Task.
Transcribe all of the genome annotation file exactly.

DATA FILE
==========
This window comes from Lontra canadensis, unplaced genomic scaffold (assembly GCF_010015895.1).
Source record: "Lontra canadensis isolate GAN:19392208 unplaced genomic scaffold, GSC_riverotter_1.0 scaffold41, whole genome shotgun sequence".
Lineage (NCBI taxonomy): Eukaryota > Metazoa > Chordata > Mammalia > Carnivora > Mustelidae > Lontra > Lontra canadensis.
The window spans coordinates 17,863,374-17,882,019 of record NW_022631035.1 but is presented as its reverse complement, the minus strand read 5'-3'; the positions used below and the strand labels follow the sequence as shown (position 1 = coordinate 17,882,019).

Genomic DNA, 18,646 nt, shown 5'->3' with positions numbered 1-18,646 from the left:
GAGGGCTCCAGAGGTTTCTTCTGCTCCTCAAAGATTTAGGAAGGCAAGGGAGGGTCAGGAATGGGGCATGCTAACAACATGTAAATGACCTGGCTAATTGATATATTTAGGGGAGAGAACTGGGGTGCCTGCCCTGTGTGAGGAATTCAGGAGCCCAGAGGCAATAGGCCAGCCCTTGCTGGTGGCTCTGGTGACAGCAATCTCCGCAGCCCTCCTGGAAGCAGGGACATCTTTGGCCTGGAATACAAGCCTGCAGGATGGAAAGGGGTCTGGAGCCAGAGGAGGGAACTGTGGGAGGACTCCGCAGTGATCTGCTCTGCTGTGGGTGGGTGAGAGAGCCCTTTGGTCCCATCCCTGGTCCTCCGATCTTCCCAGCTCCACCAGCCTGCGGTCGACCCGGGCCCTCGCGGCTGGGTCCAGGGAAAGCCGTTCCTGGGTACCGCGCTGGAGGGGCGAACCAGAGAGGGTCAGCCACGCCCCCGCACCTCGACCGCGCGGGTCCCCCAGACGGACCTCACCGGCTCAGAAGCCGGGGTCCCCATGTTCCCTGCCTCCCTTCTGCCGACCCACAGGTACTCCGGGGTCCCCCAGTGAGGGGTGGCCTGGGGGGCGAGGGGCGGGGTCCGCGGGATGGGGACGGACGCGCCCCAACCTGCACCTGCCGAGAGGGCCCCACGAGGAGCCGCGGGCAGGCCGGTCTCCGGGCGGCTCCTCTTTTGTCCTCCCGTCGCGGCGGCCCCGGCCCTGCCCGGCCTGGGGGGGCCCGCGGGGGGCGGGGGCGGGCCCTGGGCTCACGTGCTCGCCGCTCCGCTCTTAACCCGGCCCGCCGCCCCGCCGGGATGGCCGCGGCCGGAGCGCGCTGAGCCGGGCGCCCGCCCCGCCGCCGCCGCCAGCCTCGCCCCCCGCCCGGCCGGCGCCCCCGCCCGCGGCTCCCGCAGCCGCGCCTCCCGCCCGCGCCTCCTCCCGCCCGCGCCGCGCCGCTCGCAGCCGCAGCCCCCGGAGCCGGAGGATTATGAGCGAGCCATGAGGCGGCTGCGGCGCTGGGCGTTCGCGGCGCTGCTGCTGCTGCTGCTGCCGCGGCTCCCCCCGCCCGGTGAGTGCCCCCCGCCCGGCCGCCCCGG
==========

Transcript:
This window comes from Lontra canadensis, unplaced genomic scaffold (assembly GCF_010015895.1).
Source record: "Lontra canadensis isolate GAN:19392208 unplaced genomic scaffold, GSC_riverotter_1.0 scaffold41, whole genome shotgun sequence".
Lineage (NCBI taxonomy): Eukaryota > Metazoa > Chordata > Mammalia > Carnivora > Mustelidae > Lontra > Lontra canadensis.
The window spans coordinates 17,863,374-17,882,019 of record NW_022631035.1 but is presented as its reverse complement, the minus strand read 5'-3'; the positions used below and the strand labels follow the sequence as shown (position 1 = coordinate 17,882,019).

Genomic DNA, 18,646 nt, shown 5'->3' with positions numbered 1-18,646 from the left:
GAGGGCTCCAGAGGTTTCTTCTGCTCCTCAAAGATTTAGGAAGGCAAGGGAGGGTCAGGAATGGGGCATGCTAACAACATGTAAATGACCTGGCTAATTGATATATTTAGGGGAGAGAACTGGGGTGCCTGCCCTGTGTGAGGAATTCAGGAGCCCAGAGGCAATAGGCCAGCCCTTGCTGGTGGCTCTGGTGACAGCAATCTCCGCAGCCCTCCTGGAAGCAGGGACATCTTTGGCCTGGAATACAAGCCTGCAGGATGGAAAGGGGTCTGGAGCCAGAGGAGGGAACTGTGGGAGGACTCCGCAGTGATCTGCTCTGCTGTGGGTGGGTGAGAGAGCCCTTTGGTCCCATCCCTGGTCCTCCGATCTTCCCAGCTCCACCAGCCTGCGGTCGACCCGGGCCCTCGCGGCTGGGTCCAGGGAAAGCCGTTCCTGGGTACCGCGCTGGAGGGGCGAACCAGAGAGGGTCAGCCACGCCCCCGCACCTCGACCGCGCGGGTCCCCCAGACGGACCTCACCGGCTCAGAAGCCGGGGTCCCCATGTTCCCTGCCTCCCTTCTGCCGACCCACAGGTACTCCGGGGTCCCCCAGTGAGGGGTGGCCTGGGGGGCGAGGGGCGGGGTCCGCGGGATGGGGACGGACGCGCCCCAACCTGCACCTGCCGAGAGGGCCCCACGAGGAGCCGCGGGCAGGCCGGTCTCCGGGCGGCTCCTCTTTTGTCCTCCCGTCGCGGCGGCCCCGGCCCTGCCCGGCCTGGGGGGGCCCGCGGGGGGCGGGGGCGGGCCCTGGGCTCACGTGCTCGCCGCTCCGCTCTTAACCCGGCCCGCCGCCCCGCCGGGATGGCCGCGGCCGGAGCGCGCTGAGCCGGGCGCCCGCCCCGCCGCCGCCGCCAGCCTCGCCCCCCGCCCGGCCGGCGCCCCCGCCCGCGGCTCCCGCAGCCGCGCCTCCCGCCCGCGCCTCCTCCCGCCCGCGCCGCGCCGCTCGCAGCCGCAGCCCCCGGAGCCGGAGGATTATGAGCGAGCCATGAGGCGGCTGCGGCGCTGGGCGTTCGCGGCGCTGCTGCTGCTGCTGCTGCCGCGGCTCCCCCCGCCCGGTGAGTGCCCCCCGCCCGGCCGCCCCGG